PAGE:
At The Play.

A poem by Charles Hamilton Musgrove

The poet painted a woman's soul,
Human, trusting and kind,
And then he drew the soul of a man,
Brutal and base and blind;

And the woman loved in the old, old way,
And the man in the way of men,
And the poet christened their lives "A Play,"
And he sat down to watch it, and then ...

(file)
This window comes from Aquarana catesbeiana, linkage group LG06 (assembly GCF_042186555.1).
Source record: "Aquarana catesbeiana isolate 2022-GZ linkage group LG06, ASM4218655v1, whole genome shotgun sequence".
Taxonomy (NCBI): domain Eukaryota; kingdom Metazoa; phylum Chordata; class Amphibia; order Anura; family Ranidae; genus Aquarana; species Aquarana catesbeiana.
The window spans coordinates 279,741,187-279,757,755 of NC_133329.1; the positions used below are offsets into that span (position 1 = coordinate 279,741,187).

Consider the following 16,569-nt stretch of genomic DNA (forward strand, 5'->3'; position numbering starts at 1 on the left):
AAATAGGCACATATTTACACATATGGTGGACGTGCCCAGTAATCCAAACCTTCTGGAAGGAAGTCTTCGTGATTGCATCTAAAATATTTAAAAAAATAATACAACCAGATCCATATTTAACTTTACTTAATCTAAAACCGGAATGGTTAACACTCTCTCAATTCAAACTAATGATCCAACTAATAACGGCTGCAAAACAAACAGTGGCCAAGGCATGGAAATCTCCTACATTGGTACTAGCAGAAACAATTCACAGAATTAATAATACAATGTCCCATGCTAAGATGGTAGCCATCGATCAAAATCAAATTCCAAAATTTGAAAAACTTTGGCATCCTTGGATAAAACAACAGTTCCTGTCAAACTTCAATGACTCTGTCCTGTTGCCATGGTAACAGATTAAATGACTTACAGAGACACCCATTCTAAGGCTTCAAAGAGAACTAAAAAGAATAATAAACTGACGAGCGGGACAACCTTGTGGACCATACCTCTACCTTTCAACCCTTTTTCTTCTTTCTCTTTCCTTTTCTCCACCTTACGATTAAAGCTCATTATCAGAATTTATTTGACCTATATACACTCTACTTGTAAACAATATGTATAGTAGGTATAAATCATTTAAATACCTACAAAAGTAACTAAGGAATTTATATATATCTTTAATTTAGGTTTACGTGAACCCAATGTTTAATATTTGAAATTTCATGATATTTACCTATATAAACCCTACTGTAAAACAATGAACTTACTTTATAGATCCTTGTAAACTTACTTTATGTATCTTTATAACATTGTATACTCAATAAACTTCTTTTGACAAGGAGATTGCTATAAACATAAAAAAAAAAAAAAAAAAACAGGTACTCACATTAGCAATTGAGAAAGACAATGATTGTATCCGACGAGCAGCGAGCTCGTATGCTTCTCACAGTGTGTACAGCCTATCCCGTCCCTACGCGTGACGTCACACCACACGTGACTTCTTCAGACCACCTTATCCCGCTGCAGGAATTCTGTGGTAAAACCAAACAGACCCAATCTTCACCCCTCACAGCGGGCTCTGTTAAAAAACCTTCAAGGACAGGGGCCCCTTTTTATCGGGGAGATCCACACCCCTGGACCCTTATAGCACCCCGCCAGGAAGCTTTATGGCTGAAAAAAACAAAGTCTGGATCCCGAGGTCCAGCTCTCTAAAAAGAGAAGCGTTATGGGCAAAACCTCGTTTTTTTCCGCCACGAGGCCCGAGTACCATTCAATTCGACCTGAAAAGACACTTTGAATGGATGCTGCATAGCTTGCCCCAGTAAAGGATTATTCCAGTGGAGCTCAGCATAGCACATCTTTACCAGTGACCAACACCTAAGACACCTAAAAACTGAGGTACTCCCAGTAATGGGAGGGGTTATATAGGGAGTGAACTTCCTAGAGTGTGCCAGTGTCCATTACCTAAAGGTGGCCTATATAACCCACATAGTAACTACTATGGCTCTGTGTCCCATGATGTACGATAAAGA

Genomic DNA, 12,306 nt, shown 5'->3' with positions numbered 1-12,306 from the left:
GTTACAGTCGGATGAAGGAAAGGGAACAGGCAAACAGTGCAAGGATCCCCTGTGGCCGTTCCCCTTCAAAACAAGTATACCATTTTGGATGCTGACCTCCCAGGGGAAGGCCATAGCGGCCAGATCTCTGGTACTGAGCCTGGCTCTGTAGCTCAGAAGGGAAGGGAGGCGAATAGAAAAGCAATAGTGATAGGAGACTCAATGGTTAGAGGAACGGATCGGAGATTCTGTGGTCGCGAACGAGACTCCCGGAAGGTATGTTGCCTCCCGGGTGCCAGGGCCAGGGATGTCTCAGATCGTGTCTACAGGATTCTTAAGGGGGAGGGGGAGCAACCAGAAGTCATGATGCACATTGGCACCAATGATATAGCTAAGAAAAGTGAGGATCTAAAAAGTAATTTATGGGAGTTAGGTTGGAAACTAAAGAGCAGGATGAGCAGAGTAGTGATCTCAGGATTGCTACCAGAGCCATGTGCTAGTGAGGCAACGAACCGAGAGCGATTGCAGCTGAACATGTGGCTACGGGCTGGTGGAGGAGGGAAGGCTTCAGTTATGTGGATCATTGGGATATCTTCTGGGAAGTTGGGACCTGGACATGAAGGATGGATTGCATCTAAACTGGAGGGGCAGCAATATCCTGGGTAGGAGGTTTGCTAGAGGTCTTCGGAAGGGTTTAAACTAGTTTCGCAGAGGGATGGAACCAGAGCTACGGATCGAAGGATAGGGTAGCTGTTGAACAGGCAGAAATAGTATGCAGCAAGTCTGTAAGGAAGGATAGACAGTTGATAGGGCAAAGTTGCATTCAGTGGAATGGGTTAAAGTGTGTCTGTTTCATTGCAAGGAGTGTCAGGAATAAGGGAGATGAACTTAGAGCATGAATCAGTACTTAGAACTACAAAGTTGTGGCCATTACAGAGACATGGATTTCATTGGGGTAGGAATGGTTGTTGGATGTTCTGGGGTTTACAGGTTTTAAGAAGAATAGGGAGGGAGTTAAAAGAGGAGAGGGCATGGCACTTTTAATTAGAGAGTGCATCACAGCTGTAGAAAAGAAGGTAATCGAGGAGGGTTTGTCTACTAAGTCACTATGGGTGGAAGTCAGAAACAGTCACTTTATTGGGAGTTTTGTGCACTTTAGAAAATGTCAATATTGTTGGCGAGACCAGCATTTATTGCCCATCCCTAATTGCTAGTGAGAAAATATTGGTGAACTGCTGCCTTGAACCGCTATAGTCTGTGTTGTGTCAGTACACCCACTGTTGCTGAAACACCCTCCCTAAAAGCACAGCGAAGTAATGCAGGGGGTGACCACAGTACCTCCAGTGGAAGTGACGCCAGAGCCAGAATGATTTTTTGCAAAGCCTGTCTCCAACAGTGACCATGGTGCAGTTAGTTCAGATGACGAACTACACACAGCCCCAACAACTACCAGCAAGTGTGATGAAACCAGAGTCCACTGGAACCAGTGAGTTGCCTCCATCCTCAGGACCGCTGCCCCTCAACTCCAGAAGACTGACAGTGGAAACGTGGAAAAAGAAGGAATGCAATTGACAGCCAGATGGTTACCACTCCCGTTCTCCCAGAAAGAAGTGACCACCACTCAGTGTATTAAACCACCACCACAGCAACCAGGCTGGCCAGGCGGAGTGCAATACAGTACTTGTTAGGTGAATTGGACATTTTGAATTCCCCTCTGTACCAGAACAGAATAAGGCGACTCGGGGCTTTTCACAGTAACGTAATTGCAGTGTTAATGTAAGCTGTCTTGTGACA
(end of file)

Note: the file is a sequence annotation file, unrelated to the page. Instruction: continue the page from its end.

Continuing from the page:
A woman rose with a bitter laugh,
And her eyes were as dry as stone
As she bowed her head at the poet's stall
And said in a strange, cold tone:

"He paints the best who has dipped his brush
In the heart's own blood, they say;
You took my love and you took my life,
But you gave the world--a play!"

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